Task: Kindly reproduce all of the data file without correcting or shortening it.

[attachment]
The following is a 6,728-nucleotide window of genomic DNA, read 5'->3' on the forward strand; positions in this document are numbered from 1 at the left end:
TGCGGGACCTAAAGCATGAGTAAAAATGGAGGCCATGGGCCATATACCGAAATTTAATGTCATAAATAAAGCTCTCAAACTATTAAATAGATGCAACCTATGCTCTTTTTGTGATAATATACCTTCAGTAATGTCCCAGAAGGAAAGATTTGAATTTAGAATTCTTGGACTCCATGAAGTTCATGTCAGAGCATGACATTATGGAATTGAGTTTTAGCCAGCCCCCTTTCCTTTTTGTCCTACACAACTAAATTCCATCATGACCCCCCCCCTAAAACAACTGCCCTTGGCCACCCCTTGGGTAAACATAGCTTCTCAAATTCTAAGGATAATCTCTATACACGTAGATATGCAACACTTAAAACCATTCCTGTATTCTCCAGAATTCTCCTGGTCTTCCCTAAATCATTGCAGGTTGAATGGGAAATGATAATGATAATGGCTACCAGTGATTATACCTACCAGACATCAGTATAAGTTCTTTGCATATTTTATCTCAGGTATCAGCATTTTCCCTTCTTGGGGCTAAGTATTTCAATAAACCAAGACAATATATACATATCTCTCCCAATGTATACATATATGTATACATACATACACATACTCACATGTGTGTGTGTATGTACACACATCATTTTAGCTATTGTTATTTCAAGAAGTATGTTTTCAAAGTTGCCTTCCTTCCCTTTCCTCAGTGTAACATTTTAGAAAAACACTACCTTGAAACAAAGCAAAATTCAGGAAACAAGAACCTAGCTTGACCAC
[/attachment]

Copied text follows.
The following is a 6,728-nucleotide window of genomic DNA, read 5'->3' on the forward strand; positions in this document are numbered from 1 at the left end:
TGCGGGACCTAAAGCATGAGTAAAAATGGAGGCCATGGGCCATATACCGAAATTTAATGTCATAAATAAAGCTCTCAAACTATTAAATAGATGCAACCTATGCTCTTTTTGTGATAATATACCTTCAGTAATGTCCCAGAAGGAAAGATTTGAATTTAGAATTCTTGGACTCCATGAAGTTCATGTCAGAGCATGACATTATGGAATTGAGTTTTAGCCAGCCCCCTTTCCTTTTTGTCCTACACAACTAAATTCCATCATGACCCCCCCCCTAAAACAACTGCCCTTGGCCACCCCTTGGGTAAACATAGCTTCTCAAATTCTAAGGATAATCTCTATACACGTAGATATGCAACACTTAAAACCATTCCTGTATTCTCCAGAATTCTCCTGGTCTTCCCTAAATCATTGCAGGTTGAATGGGAAATGATAATGATAATGGCTACCAGTGATTATACCTACCAGACATCAGTATAAGTTCTTTGCATATTTTATCTCAGGTATCAGCATTTTCCCTTCTTGGGGCTAAGTATTTCAATAAACCAAGACAATATATACATATCTCTCCCAATGTATACATATATGTATACATACATACACATACTCACATGTGTGTGTGTATGTACACACATCATTTTAGCTATTGTTATTTCAAGAAGTATGTTTTCAAAGTTGCCTTCCTTCCCTTTCCTCAGTGTAACATTTTAGAAAAACACTACCTTGAAACAAAGCAAAATTCAGGAAACAAGAACCTAGCTTGACCAC